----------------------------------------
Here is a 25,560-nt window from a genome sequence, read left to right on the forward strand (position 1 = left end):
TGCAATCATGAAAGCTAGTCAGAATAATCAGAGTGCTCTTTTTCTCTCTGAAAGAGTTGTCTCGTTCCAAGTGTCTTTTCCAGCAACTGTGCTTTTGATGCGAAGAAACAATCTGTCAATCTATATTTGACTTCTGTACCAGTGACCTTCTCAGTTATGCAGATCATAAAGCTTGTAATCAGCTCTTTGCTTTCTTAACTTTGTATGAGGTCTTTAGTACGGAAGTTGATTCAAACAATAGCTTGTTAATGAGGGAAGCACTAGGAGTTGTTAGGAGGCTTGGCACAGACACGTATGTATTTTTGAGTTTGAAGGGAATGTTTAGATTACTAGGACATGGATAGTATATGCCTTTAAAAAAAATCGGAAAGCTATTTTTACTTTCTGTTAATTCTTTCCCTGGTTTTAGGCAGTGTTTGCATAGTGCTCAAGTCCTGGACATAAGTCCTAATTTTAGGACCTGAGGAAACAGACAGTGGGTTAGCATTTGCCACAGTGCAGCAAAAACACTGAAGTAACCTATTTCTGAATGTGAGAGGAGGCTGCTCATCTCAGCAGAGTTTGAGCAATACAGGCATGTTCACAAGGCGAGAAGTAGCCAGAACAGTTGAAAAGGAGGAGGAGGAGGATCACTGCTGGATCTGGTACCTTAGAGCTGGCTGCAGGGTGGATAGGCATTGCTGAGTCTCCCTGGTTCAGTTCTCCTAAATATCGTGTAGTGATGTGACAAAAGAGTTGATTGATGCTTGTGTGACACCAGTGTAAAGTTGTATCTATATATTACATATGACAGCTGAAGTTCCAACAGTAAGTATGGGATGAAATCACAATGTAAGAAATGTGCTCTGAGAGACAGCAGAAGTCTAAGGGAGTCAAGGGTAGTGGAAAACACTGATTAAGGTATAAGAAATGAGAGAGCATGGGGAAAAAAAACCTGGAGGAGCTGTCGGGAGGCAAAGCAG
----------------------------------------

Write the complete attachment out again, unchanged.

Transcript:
Here is a 25,560-nt window from a genome sequence, read left to right on the forward strand (position 1 = left end):
TGCAATCATGAAAGCTAGTCAGAATAATCAGAGTGCTCTTTTTCTCTCTGAAAGAGTTGTCTCGTTCCAAGTGTCTTTTCCAGCAACTGTGCTTTTGATGCGAAGAAACAATCTGTCAATCTATATTTGACTTCTGTACCAGTGACCTTCTCAGTTATGCAGATCATAAAGCTTGTAATCAGCTCTTTGCTTTCTTAACTTTGTATGAGGTCTTTAGTACGGAAGTTGATTCAAACAATAGCTTGTTAATGAGGGAAGCACTAGGAGTTGTTAGGAGGCTTGGCACAGACACGTATGTATTTTTGAGTTTGAAGGGAATGTTTAGATTACTAGGACATGGATAGTATATGCCTTTAAAAAAAATCGGAAAGCTATTTTTACTTTCTGTTAATTCTTTCCCTGGTTTTAGGCAGTGTTTGCATAGTGCTCAAGTCCTGGACATAAGTCCTAATTTTAGGACCTGAGGAAACAGACAGTGGGTTAGCATTTGCCACAGTGCAGCAAAAACACTGAAGTAACCTATTTCTGAATGTGAGAGGAGGCTGCTCATCTCAGCAGAGTTTGAGCAATACAGGCATGTTCACAAGGCGAGAAGTAGCCAGAACAGTTGAAAAGGAGGAGGAGGAGGATCACTGCTGGATCTGGTACCTTAGAGCTGGCTGCAGGGTGGATAGGCATTGCTGAGTCTCCCTGGTTCAGTTCTCCTAAATATCGTGTAGTGATGTGACAAAAGAGTTGATTGATGCTTGTGTGACACCAGTGTAAAGTTGTATCTATATATTACATATGACAGCTGAAGTTCCAACAGTAAGTATGGGATGAAATCACAATGTAAGAAATGTGCTCTGAGAGACAGCAGAAGTCTAAGGGAGTCAAGGGTAGTGGAAAACACTGATTAAGGTATAAGAAATGAGAGAGCATGGGGAAAAAAAACCTGGAGGAGCTGTCGGGAGGCAAAGCAG